St. Lydia, a congregation of about 50 members in Brooklyn, N.Y., has been making news with its unconventional dinner church for a decade, including features inThe Wall Street Journaland The Atlantic. This fall, it took the intimacy and hospitality of its dinner church to Germany.
Sharing dinner church wasn’t the only reason for going to Germany, but it turned out to be the highlight.
“It did feel like the Spirit moved there. People coming out of the service seemed to be moved and excited, so I think in the end it all went over well,” said Weiben Wang, a member of St. Lydia.
Dinner church makes connections
St. Lydia was born when its first pastor, Emily Scott, noticed the people she was meeting in New York were longing for connection. Hospitality, in the act of having friends over for dinner, is rare in the city, where apartments are tiny so people generally go out to restaurants.
Scott’s idea was both novel and ancient, rooted in the early Christian church: structure the entire service around an actual meal, nourishing people physically and spiritually, and creating an atmosphere where everyone is welcome and has a place (stlydias.org).
The church is named after Lydia, the first woman baptized in Europe. Upon being baptized, she immediately invited Paul and his disciples to her home. It’s that kind of open, welcoming hospitality that St. Lydia seeks to emulate and share.
St. Lydia holds two services each week at its Brooklyn storefront space. For dinner church, the communion meal is an actual meal prepared by the congregation. Laypeople are heavily involved, and even cleaning up is built into the service.
“It’s small and intimate,” said Elsa Marty, current pastor of St. Lydia. She attributes the service’s appeal to the warmth and connections it fosters. In a big, tough city, a dinner church is a welcome respite. “It’s a place that nourishes and grounds,” she said.
Hannah Johnston, community coordinator of St. Lydia, said, “The fact that we sit and eat together makes it basically impossible for someone to come to church as a newcomer and not have a conversation with anyone—something that is all too easy in many churches I have visited.”
The Germany trip occurred during a time of transition for the church, after Scott left and while Bob Wollenburg was serving as interim pastor. “What was clear to me at St. Lydia’s was a commitment to live the love of God,” he said. “Strangers were truly welcomed and quickly integrated when they came for worship.”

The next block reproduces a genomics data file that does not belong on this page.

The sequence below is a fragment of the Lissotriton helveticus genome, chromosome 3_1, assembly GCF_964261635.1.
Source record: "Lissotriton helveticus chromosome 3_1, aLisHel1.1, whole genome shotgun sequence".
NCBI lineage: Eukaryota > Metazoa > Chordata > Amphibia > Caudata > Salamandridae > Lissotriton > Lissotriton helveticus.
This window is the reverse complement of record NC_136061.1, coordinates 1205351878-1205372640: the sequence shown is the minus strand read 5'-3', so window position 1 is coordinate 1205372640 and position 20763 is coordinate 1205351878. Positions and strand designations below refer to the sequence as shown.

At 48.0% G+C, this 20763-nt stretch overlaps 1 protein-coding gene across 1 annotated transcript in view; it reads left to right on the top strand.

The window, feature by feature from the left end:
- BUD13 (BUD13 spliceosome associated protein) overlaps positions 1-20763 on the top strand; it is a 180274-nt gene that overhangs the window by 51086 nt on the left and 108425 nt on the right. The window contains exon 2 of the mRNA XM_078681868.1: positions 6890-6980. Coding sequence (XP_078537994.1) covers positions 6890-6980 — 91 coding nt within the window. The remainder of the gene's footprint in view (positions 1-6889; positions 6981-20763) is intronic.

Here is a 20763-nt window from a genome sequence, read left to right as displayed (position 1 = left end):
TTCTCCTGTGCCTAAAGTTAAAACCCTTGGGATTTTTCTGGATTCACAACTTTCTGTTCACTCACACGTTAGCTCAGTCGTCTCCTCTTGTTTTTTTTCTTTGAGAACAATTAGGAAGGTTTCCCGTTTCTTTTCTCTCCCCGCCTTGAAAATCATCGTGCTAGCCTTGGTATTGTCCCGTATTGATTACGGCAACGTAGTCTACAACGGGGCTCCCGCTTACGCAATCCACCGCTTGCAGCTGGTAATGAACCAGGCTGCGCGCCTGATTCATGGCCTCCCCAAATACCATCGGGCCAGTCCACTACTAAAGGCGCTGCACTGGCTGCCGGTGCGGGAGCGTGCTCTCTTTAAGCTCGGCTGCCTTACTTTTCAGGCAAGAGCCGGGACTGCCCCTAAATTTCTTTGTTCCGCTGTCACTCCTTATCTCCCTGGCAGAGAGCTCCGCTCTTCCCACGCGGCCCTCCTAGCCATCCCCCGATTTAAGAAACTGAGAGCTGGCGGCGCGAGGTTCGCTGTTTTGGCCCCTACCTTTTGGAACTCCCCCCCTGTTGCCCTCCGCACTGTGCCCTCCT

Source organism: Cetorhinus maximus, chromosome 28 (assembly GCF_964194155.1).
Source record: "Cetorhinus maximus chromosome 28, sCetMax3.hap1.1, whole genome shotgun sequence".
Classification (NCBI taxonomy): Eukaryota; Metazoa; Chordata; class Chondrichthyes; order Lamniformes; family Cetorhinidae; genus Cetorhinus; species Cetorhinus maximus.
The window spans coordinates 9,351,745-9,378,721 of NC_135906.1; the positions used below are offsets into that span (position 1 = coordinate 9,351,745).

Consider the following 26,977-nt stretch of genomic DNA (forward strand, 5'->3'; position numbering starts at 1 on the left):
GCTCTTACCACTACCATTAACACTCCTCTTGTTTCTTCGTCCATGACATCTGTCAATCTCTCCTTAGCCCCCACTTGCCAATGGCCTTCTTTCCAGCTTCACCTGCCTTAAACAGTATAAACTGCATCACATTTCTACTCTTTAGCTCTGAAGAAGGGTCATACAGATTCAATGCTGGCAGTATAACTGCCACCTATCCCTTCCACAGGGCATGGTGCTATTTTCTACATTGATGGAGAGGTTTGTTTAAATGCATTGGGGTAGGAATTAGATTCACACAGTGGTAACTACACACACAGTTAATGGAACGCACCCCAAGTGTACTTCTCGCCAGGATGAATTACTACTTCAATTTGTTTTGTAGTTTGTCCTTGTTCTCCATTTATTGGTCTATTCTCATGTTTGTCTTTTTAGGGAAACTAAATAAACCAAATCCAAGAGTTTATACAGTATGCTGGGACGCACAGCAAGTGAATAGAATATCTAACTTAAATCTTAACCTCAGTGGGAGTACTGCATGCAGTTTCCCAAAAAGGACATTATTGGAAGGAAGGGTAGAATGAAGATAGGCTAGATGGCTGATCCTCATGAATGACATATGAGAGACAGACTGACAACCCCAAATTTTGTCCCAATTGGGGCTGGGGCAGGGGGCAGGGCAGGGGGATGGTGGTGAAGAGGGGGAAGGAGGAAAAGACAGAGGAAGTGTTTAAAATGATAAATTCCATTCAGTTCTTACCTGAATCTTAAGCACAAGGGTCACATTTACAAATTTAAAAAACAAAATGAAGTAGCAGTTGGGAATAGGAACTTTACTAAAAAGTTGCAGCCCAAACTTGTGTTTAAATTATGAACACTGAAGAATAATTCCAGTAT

During this time, St. Lydia member and Union Theological Seminary student Jack Holloway befriended Christof Hermann, a Lutheran pastor from Germany who was on a semester-long sabbatical at the New York seminary. Holloway, who was learning German, offered to help Hermann, who was struggling to understand English when it was spoken too fast or mumbled. Holloway also invited him to a St. Lydia service, where he became a regular.
When it was time for Hermann to go back to Germany, the congregation laid hands on him, as they do when anyone leaves. Holloway said it was very emotional for all of them because they had built strong ties in those few months.
A lesson in the other direction
Back in Germany, Hermann told his congregation about St. Lydia, how welcoming and hospitable the members had been. To return that kindness, an invitation to visit Germany was extended to St. Lydia. Last September, seven members boarded planes with a destination of Esslingen, near Stuttgart, in southern Germany.
“When the members were invited to Germany, it was a lesson in hospitality in the other direction—of being welcomed,” Marty said.
Hermann created an itinerary, printed in both English and German, and packed it with visits to cities, churches, a university and a castle in Liechtenstein. Parishioners from Hermann’s church accompanied them on their trips, and, throughout the week, visitors and hosts spent lots of time together. Despite the cultural and language barriers, they became friends.
Holloway said one event stood out: the evening when the St. Lydia contingent led a dinner church for about 60 members of Hermann’s church.
“Oh my gosh, it was so beautiful,” Holloway said. “I was so touched.” When the whole group was singing songs that they brought from their service at St. Lydia, “it was so amazing,” he added.
The visitors relied on volunteers from the German church to assist and conducted the service in both languages. Holloway, who has graduated from seminary and is in the ordination process in the Reformed church, gave the sermon, which had been translated and printed in German ahead of time.
Wang, who had lived in Germany for a year and speaks the language, served as deacon, giving directions to the congregation in German. Wang was nervous going into the service—the preparations were a bit chaotic with the language barrier and trying to pull it off in the sanctuary of a beautiful Medieval church instead of their small storefront.
“I was also not at all sure how the Germans would take it all,” Wang said. “This was, of course, completely new to them, and they had little idea what to expect, and I didn’t know how dinner church would translate to a different place, culture and group of people.
“But the moment it started and the song leader started to sing, stillness fell over the group, everything came together, and all the chaos of minutes before fell away. From the first note, everything seemed to flow. Everything worked, the congregation participated and seemed engaged.”